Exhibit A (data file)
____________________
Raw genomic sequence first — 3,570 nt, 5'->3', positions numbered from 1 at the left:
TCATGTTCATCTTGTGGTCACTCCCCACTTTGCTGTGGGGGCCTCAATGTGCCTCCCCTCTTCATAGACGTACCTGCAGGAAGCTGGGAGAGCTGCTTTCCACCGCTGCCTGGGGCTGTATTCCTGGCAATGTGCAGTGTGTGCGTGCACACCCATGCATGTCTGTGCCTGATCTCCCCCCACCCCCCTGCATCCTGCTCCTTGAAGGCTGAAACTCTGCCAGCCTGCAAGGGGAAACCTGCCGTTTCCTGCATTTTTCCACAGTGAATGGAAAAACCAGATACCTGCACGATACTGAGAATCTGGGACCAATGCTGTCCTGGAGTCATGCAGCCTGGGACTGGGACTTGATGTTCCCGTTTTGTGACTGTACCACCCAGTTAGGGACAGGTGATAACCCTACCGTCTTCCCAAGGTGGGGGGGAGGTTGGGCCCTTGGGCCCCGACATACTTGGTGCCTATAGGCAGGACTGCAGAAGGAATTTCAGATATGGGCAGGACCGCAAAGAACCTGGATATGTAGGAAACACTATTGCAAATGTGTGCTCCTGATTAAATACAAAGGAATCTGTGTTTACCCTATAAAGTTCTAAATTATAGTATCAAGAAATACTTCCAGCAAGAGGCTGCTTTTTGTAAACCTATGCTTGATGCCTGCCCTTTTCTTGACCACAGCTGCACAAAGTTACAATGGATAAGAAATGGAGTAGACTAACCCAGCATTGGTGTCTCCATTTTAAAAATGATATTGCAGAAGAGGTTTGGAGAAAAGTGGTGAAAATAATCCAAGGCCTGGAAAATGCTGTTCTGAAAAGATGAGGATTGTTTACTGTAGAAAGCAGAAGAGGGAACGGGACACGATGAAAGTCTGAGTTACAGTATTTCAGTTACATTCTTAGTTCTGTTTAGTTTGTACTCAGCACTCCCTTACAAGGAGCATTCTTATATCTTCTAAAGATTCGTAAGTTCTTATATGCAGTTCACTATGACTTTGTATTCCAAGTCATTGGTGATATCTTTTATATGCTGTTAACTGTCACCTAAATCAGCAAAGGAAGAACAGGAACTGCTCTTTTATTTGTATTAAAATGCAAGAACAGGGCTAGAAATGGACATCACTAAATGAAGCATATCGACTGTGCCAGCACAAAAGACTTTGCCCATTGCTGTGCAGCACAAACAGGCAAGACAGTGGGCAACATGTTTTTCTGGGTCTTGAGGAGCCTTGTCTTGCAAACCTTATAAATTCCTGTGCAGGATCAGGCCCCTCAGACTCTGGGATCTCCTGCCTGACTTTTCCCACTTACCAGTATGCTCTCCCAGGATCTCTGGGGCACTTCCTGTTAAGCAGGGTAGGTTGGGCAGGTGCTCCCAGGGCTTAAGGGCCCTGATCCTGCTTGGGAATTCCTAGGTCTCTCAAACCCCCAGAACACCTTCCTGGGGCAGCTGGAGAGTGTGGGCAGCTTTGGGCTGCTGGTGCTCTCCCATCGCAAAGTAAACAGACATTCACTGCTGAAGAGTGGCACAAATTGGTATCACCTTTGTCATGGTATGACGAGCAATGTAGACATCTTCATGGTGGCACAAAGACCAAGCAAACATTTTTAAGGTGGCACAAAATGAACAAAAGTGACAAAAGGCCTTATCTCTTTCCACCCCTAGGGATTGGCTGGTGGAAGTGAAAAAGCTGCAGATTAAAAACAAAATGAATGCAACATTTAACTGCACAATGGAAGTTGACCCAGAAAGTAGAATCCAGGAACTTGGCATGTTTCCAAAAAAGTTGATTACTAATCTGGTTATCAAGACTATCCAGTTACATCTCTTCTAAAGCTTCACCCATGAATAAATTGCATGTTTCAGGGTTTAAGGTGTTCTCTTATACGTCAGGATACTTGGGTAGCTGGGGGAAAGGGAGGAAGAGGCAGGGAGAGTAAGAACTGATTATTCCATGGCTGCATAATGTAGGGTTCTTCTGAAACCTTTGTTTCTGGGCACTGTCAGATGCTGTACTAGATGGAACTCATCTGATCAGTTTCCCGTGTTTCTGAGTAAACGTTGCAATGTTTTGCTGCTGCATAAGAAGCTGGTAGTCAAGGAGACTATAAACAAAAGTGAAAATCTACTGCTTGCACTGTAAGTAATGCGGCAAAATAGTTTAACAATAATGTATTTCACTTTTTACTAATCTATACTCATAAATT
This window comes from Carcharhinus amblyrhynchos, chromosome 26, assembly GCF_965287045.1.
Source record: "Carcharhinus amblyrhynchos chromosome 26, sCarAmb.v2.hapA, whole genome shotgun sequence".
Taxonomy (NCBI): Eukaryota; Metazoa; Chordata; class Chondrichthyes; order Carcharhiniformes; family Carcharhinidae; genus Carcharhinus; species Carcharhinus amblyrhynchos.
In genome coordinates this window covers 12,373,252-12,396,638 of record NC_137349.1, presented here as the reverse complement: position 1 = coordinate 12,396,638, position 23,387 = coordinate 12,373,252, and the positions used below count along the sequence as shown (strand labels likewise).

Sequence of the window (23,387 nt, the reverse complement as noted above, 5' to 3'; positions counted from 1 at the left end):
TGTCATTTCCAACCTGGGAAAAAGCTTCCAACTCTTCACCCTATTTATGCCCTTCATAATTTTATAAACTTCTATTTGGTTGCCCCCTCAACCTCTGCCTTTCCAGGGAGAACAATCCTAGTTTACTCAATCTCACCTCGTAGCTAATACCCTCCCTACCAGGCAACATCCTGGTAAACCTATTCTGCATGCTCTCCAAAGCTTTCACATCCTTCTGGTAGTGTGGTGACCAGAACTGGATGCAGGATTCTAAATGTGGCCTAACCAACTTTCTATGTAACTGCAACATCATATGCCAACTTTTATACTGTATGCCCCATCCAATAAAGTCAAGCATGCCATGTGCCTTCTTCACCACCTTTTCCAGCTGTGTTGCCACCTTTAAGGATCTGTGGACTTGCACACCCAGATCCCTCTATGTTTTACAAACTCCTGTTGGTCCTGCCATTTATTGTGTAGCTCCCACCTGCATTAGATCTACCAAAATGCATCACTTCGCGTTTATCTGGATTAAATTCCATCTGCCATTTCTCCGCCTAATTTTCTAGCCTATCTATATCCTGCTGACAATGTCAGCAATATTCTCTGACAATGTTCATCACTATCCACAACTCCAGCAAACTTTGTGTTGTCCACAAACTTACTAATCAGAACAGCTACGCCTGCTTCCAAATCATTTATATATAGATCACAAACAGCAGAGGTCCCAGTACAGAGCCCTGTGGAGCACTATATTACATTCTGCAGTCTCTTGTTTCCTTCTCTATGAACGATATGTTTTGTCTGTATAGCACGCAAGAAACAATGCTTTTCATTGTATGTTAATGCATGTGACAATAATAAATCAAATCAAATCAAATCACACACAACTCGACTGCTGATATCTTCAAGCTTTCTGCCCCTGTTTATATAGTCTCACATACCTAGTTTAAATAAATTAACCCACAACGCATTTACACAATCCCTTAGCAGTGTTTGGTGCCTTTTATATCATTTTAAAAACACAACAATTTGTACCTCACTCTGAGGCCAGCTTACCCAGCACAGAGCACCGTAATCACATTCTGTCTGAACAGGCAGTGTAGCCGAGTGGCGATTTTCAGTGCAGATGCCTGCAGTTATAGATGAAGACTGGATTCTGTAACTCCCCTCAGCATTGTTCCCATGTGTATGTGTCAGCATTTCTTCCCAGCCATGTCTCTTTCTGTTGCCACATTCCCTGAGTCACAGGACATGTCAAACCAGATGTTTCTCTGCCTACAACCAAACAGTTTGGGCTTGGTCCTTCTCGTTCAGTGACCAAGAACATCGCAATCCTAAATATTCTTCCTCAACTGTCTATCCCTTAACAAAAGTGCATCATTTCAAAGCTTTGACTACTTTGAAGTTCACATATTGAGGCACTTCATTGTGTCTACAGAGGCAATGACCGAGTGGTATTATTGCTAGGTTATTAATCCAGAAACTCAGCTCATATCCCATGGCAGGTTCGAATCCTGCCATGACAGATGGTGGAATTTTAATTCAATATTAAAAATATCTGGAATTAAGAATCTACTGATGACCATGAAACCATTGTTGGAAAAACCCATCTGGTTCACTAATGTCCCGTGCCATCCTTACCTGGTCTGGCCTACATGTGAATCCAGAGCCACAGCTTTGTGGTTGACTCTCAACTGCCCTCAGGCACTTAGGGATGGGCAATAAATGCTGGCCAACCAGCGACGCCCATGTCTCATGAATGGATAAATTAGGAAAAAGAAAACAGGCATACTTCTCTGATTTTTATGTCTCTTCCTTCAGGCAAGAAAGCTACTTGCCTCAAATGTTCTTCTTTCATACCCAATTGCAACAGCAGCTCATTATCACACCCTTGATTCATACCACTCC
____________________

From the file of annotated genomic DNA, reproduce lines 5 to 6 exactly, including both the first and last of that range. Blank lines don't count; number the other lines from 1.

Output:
Taxonomy (NCBI): Eukaryota; Metazoa; Chordata; class Chondrichthyes; order Carcharhiniformes; family Carcharhinidae; genus Carcharhinus; species Carcharhinus amblyrhynchos.
In genome coordinates this window covers 12,373,252-12,396,638 of record NC_137349.1, presented here as the reverse complement: position 1 = coordinate 12,396,638, position 23,387 = coordinate 12,373,252, and the positions used below count along the sequence as shown (strand labels likewise).